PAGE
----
MIKE SHINODA Once Again Rules Out LINKIN PARK Performing With CHESTER BENNINGTON HologramMarch 10, 2023
Mike Shinoda has once again ruled out the possibility of LINKIN PARK one day performing with a hologram of the band's late frontman Chester Bennington.
A Tupac Shakur hologram performed with Snoop Dogg at Coachella in 2012, and Cirque Du Soleil brought a holographic version of Michael Jackson to the stage. More recently, a hologram of legendary heavy metal singer Ronnie James Dio toured the world, backed by members of his old band.
Shinoda addressed the prospect of the surviving members of LINKIN PARK one day sharing the stage with a hologram version of Chester during a recent interview with Houston radio DJ Theresa Rockface from 94.5 The Buzz. Speaking about virtual images of deceased musicians which have been used before in other artists' live performances, the LINKIN PARK co-vocalist said (as transcribed by BLABBERMOUTH.NET): "Those are creepy. Even if we weren't talking about us, if we weren't talking about Chester, which is… that's a very sensitive subject, and we would have our feelings about how we would represent that… For me, that's a clear no; I'm not into that. But even as a viewer of, like, just a fan of another band — like I heard ABBA, for example, they're doing a hologram show, and they're still alive. Then you get to have an opinion about it based on, like… They're all still here, and yet they wanna do it this way because they wanna transport you back to that moment in time where those songs were new and it was whatever era it was. I get that; I see that. I'm not positive, even under those circumstances, I'm not positive I personally would buy a ticket to the show. But [other people] would. That's fine."
Shinoda went on to say that he is not opposed to other artists using holographic technology during their concerts.
"The problem with the Internet now is that everybody thinks that everything is for everybody," he said. "And what I mean is everyone feels like they need to chime in, like, 'Well, here's my opinion. This is what I have to say. And if it's not for me, like if I don't like it, then nobody should like it.' That's not the way the world works. If you like a thing and I don't like the thing, then you go see the thing; you go buy the thing."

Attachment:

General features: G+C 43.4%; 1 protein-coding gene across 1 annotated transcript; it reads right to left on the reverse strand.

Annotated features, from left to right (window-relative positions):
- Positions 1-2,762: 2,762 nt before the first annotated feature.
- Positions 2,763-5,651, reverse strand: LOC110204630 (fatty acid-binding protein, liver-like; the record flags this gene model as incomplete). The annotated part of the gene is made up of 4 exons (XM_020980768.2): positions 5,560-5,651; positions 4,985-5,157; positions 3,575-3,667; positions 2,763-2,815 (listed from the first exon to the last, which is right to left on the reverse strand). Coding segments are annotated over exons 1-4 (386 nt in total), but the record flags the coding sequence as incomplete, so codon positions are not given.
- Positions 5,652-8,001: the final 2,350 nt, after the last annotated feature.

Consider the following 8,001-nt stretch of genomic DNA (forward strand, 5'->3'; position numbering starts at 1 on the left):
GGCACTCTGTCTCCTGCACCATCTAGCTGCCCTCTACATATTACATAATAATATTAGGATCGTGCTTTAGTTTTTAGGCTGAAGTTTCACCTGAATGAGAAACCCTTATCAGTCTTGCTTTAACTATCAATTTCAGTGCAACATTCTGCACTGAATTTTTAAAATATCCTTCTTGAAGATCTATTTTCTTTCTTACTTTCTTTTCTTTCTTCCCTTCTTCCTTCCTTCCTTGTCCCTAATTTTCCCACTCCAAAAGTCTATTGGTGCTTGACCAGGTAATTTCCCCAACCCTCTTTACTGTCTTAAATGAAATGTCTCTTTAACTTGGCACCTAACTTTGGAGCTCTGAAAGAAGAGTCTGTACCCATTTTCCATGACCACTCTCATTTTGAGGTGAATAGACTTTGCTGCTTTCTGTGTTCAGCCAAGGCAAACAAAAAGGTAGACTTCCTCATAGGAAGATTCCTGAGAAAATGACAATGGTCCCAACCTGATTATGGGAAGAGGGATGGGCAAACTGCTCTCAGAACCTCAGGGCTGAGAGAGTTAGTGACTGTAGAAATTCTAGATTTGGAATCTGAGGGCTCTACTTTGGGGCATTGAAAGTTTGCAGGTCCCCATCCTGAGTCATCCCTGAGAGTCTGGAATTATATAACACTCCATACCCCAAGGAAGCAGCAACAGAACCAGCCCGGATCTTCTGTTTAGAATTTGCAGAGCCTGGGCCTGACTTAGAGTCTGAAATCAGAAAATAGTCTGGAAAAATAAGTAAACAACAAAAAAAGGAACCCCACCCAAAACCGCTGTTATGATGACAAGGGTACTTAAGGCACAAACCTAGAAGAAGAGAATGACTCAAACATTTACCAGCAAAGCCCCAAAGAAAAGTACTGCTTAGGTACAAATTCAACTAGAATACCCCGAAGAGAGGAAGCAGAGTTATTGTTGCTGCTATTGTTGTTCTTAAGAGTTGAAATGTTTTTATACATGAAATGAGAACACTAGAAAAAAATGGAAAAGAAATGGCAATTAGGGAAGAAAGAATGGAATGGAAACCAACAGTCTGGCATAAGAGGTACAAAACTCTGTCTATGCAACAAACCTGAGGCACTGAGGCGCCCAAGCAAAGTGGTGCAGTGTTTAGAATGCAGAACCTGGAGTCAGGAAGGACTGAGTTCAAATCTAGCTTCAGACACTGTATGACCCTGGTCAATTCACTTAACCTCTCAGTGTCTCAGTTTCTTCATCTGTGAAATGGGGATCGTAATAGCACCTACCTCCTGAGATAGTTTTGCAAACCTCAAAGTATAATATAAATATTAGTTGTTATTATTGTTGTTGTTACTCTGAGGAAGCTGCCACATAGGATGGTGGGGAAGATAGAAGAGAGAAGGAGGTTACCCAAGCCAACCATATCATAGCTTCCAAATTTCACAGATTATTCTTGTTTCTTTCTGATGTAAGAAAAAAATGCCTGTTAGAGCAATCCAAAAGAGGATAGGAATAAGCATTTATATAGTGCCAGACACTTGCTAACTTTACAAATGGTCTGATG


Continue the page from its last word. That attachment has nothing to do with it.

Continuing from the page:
Shinoda previously shot down the idea of LINKIN PARK performing with a Bennington hologram more than five years ago, just a few months after the singer's passing. At the time, he said during an Instagram Live question-and-answer session with fans: "I can't even wrap my head around the idea of a holographic Chester. I've actually heard other people outside the band suggest that, and there's absolutely no way. I cannot fuck with that."
He later added: "I can't do a hologram Chester; that would be the worst. For any of you guys who have lost a loved one, best friend, family member, can you imagine having a hologram of them? Ugh. [It would be] awful. I can't do it. I don't know what we're gonna do, but, you know, we'll figure it out eventually."
Ever since a 3-D projection of the late rapper Tupac Shakur performed at the 2012 Coachella festival, a demand for holographic recreations of dead entertainers had increased.
In 2015, it was announced that Whitney Houston would go on the road in holographic form, but a leak of a duet with Christina Aguilera, which suggested the hologram was not up to scratch, led to the withdrawal of the Houston hologram by her estate.
Guitarist and composer Frank Zappa, who died in 1993, was recreated onstage in 2018 during a hologram tour licensed by the Zappa Family Trust, which is run by his children Ahmet and Diva.
DISTURBED frontman David Draiman said in a 2016 interview that he had mixed feelings about concerts featuring the Dio hologram. He said about the prospect of seeing a holographic version of Ronnie: "It makes me sad. I'm always happy to hear any music from anybody that's left us, that we've lost. But I don't know… The hologram thing, to me, it almost isn't letting the dead be dead." He added, "It just seems weird... Is there a difference between a hologram and a guy dressing up like Ronnie James and doing it?"
Draiman added: "Ronnie was Ronnie, and he was the best in the entire damn world. Whether you're doing it with somebody like Ronnie James Dio or Michael Jackson or whomever, it just seems like, you know what? Respect the legacy. And me personally… it kind of bothers me."
Bennington's passing was ruled a suicide soon after his body was found in July 2017 at his home in Palos Verdes Estates, California.
Chester had been candid about mental-health battles in numerous interviews over the years, saying he grappled with depression, anxiety, suicidal thoughts and substance abuse. His struggles with drugs and alcohol landed him in rehab twice around 2006.
LINKIN PARK paid tribute to Bennington in October 2017 with an emotional three-hour show that featured numerous guests joining the band onstage in Los Angeles.
LINKIN PARK released a concert album titled "One More Light Live" in December 2017.
Comments Disclaimer And Information